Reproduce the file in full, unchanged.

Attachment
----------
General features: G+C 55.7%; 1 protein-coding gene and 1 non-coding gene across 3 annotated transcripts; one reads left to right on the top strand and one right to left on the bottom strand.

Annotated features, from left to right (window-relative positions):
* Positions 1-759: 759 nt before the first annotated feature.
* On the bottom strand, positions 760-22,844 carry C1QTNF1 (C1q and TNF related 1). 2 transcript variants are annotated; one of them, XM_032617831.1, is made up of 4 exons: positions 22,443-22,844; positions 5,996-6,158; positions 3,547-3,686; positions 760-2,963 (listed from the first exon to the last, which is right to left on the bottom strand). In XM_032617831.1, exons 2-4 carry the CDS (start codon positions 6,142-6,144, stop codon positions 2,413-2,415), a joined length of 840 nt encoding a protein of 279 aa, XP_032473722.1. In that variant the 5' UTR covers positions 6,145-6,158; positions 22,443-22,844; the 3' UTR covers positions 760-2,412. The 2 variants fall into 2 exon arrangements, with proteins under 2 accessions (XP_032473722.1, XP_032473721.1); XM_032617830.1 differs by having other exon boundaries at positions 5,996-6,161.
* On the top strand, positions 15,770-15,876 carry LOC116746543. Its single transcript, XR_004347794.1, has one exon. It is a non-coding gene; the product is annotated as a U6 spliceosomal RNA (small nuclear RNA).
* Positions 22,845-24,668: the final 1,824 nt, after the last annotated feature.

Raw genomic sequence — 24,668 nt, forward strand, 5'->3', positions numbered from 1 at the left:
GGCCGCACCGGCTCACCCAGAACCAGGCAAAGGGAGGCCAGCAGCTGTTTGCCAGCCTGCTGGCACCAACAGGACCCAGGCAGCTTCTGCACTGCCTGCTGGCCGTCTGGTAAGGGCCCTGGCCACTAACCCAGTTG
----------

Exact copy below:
General features: G+C 55.7%; 1 protein-coding gene and 1 non-coding gene across 3 annotated transcripts; one reads left to right on the top strand and one right to left on the bottom strand.

Annotated features, from left to right (window-relative positions):
* Positions 1-759: 759 nt before the first annotated feature.
* On the bottom strand, positions 760-22,844 carry C1QTNF1 (C1q and TNF related 1). 2 transcript variants are annotated; one of them, XM_032617831.1, is made up of 4 exons: positions 22,443-22,844; positions 5,996-6,158; positions 3,547-3,686; positions 760-2,963 (listed from the first exon to the last, which is right to left on the bottom strand). In XM_032617831.1, exons 2-4 carry the CDS (start codon positions 6,142-6,144, stop codon positions 2,413-2,415), a joined length of 840 nt encoding a protein of 279 aa, XP_032473722.1. In that variant the 5' UTR covers positions 6,145-6,158; positions 22,443-22,844; the 3' UTR covers positions 760-2,412. The 2 variants fall into 2 exon arrangements, with proteins under 2 accessions (XP_032473722.1, XP_032473721.1); XM_032617830.1 differs by having other exon boundaries at positions 5,996-6,161.
* On the top strand, positions 15,770-15,876 carry LOC116746543. Its single transcript, XR_004347794.1, has one exon. It is a non-coding gene; the product is annotated as a U6 spliceosomal RNA (small nuclear RNA).
* Positions 22,845-24,668: the final 1,824 nt, after the last annotated feature.

Raw genomic sequence — 24,668 nt, forward strand, 5'->3', positions numbered from 1 at the left:
GGCCGCACCGGCTCACCCAGAACCAGGCAAAGGGAGGCCAGCAGCTGTTTGCCAGCCTGCTGGCACCAACAGGACCCAGGCAGCTTCTGCACTGCCTGCTGGCCGTCTGGTAAGGGCCCTGGCCACTAACCCAGTTG